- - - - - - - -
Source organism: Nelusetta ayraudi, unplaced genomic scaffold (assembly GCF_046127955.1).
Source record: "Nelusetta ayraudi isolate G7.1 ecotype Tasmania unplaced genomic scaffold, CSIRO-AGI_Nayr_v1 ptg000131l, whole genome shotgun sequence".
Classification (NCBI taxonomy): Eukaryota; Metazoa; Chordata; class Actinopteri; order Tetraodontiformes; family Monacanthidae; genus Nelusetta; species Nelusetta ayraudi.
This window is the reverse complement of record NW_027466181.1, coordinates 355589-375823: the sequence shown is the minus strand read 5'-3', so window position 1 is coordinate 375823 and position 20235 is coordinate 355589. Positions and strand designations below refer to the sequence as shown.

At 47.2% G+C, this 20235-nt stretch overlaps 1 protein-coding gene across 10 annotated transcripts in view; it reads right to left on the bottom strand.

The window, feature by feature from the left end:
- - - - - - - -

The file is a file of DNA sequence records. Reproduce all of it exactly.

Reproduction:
Source organism: Nelusetta ayraudi, unplaced genomic scaffold (assembly GCF_046127955.1).
Source record: "Nelusetta ayraudi isolate G7.1 ecotype Tasmania unplaced genomic scaffold, CSIRO-AGI_Nayr_v1 ptg000131l, whole genome shotgun sequence".
Classification (NCBI taxonomy): Eukaryota; Metazoa; Chordata; class Actinopteri; order Tetraodontiformes; family Monacanthidae; genus Nelusetta; species Nelusetta ayraudi.
This window is the reverse complement of record NW_027466181.1, coordinates 355589-375823: the sequence shown is the minus strand read 5'-3', so window position 1 is coordinate 375823 and position 20235 is coordinate 355589. Positions and strand designations below refer to the sequence as shown.

At 47.2% G+C, this 20235-nt stretch overlaps 1 protein-coding gene across 10 annotated transcripts in view; it reads right to left on the bottom strand.

The window, feature by feature from the left end: